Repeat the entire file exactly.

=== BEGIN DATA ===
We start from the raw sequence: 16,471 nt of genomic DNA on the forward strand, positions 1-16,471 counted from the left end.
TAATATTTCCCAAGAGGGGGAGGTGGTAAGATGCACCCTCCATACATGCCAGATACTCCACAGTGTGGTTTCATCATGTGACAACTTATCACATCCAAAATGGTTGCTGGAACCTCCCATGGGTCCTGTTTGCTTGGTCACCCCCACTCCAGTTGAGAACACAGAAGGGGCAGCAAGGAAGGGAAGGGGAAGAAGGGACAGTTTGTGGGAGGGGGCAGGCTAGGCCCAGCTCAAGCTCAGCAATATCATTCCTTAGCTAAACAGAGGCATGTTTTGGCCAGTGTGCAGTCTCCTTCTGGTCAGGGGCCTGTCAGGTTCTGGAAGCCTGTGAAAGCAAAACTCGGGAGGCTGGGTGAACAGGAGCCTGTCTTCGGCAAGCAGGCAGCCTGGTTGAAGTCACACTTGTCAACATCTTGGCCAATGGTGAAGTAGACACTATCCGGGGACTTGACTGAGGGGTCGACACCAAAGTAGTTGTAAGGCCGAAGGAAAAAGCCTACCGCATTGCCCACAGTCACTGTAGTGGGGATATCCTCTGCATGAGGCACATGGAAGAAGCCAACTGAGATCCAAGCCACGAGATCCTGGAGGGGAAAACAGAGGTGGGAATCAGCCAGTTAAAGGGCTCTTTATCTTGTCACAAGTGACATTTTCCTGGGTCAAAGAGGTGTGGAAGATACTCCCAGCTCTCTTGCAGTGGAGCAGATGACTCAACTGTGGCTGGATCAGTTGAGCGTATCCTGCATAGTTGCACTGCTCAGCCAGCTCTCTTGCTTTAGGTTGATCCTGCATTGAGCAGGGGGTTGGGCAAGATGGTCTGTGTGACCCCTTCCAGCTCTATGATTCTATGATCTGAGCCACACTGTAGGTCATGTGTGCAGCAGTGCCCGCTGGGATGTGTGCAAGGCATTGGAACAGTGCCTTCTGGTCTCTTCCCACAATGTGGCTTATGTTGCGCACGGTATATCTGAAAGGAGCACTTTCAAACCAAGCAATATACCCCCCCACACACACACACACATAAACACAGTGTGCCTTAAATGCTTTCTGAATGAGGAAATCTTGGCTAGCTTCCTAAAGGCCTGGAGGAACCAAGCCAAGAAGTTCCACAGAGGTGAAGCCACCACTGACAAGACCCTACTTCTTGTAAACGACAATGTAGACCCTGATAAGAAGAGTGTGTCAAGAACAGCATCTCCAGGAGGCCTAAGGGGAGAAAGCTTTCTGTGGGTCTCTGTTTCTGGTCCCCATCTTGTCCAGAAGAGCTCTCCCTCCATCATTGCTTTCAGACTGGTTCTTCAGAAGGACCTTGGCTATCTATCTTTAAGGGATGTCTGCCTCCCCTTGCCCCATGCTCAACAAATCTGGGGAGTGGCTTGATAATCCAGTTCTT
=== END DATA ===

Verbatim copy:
We start from the raw sequence: 16,471 nt of genomic DNA on the forward strand, positions 1-16,471 counted from the left end.
TAATATTTCCCAAGAGGGGGAGGTGGTAAGATGCACCCTCCATACATGCCAGATACTCCACAGTGTGGTTTCATCATGTGACAACTTATCACATCCAAAATGGTTGCTGGAACCTCCCATGGGTCCTGTTTGCTTGGTCACCCCCACTCCAGTTGAGAACACAGAAGGGGCAGCAAGGAAGGGAAGGGGAAGAAGGGACAGTTTGTGGGAGGGGGCAGGCTAGGCCCAGCTCAAGCTCAGCAATATCATTCCTTAGCTAAACAGAGGCATGTTTTGGCCAGTGTGCAGTCTCCTTCTGGTCAGGGGCCTGTCAGGTTCTGGAAGCCTGTGAAAGCAAAACTCGGGAGGCTGGGTGAACAGGAGCCTGTCTTCGGCAAGCAGGCAGCCTGGTTGAAGTCACACTTGTCAACATCTTGGCCAATGGTGAAGTAGACACTATCCGGGGACTTGACTGAGGGGTCGACACCAAAGTAGTTGTAAGGCCGAAGGAAAAAGCCTACCGCATTGCCCACAGTCACTGTAGTGGGGATATCCTCTGCATGAGGCACATGGAAGAAGCCAACTGAGATCCAAGCCACGAGATCCTGGAGGGGAAAACAGAGGTGGGAATCAGCCAGTTAAAGGGCTCTTTATCTTGTCACAAGTGACATTTTCCTGGGTCAAAGAGGTGTGGAAGATACTCCCAGCTCTCTTGCAGTGGAGCAGATGACTCAACTGTGGCTGGATCAGTTGAGCGTATCCTGCATAGTTGCACTGCTCAGCCAGCTCTCTTGCTTTAGGTTGATCCTGCATTGAGCAGGGGGTTGGGCAAGATGGTCTGTGTGACCCCTTCCAGCTCTATGATTCTATGATCTGAGCCACACTGTAGGTCATGTGTGCAGCAGTGCCCGCTGGGATGTGTGCAAGGCATTGGAACAGTGCCTTCTGGTCTCTTCCCACAATGTGGCTTATGTTGCGCACGGTATATCTGAAAGGAGCACTTTCAAACCAAGCAATATACCCCCCCACACACACACACACATAAACACAGTGTGCCTTAAATGCTTTCTGAATGAGGAAATCTTGGCTAGCTTCCTAAAGGCCTGGAGGAACCAAGCCAAGAAGTTCCACAGAGGTGAAGCCACCACTGACAAGACCCTACTTCTTGTAAACGACAATGTAGACCCTGATAAGAAGAGTGTGTCAAGAACAGCATCTCCAGGAGGCCTAAGGGGAGAAAGCTTTCTGTGGGTCTCTGTTTCTGGTCCCCATCTTGTCCAGAAGAGCTCTCCCTCCATCATTGCTTTCAGACTGGTTCTTCAGAAGGACCTTGGCTATCTATCTTTAAGGGATGTCTGCCTCCCCTTGCCCCATGCTCAACAAATCTGGGGAGTGGCTTGATAATCCAGTTCTT